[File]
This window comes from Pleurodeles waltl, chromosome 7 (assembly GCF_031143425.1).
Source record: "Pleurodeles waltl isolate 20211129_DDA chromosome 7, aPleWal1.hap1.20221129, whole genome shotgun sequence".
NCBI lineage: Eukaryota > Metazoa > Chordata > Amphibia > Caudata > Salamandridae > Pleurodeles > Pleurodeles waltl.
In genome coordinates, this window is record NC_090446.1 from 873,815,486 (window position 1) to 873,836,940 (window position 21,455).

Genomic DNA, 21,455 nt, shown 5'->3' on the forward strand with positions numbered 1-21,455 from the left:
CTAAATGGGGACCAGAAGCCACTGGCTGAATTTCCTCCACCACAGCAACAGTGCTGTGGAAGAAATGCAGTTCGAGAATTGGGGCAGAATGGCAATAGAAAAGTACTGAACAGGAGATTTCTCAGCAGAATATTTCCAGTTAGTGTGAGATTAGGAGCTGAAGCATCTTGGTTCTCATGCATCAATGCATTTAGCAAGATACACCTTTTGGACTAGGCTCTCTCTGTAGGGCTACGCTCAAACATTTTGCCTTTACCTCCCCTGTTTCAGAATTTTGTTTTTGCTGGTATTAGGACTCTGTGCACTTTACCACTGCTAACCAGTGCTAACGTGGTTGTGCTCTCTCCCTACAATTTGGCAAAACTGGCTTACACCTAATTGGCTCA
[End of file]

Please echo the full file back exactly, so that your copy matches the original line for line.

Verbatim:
This window comes from Pleurodeles waltl, chromosome 7 (assembly GCF_031143425.1).
Source record: "Pleurodeles waltl isolate 20211129_DDA chromosome 7, aPleWal1.hap1.20221129, whole genome shotgun sequence".
NCBI lineage: Eukaryota > Metazoa > Chordata > Amphibia > Caudata > Salamandridae > Pleurodeles > Pleurodeles waltl.
In genome coordinates, this window is record NC_090446.1 from 873,815,486 (window position 1) to 873,836,940 (window position 21,455).

Genomic DNA, 21,455 nt, shown 5'->3' on the forward strand with positions numbered 1-21,455 from the left:
CTAAATGGGGACCAGAAGCCACTGGCTGAATTTCCTCCACCACAGCAACAGTGCTGTGGAAGAAATGCAGTTCGAGAATTGGGGCAGAATGGCAATAGAAAAGTACTGAACAGGAGATTTCTCAGCAGAATATTTCCAGTTAGTGTGAGATTAGGAGCTGAAGCATCTTGGTTCTCATGCATCAATGCATTTAGCAAGATACACCTTTTGGACTAGGCTCTCTCTGTAGGGCTACGCTCAAACATTTTGCCTTTACCTCCCCTGTTTCAGAATTTTGTTTTTGCTGGTATTAGGACTCTGTGCACTTTACCACTGCTAACCAGTGCTAACGTGGTTGTGCTCTCTCCCTACAATTTGGCAAAACTGGCTTACACCTAATTGGCTCA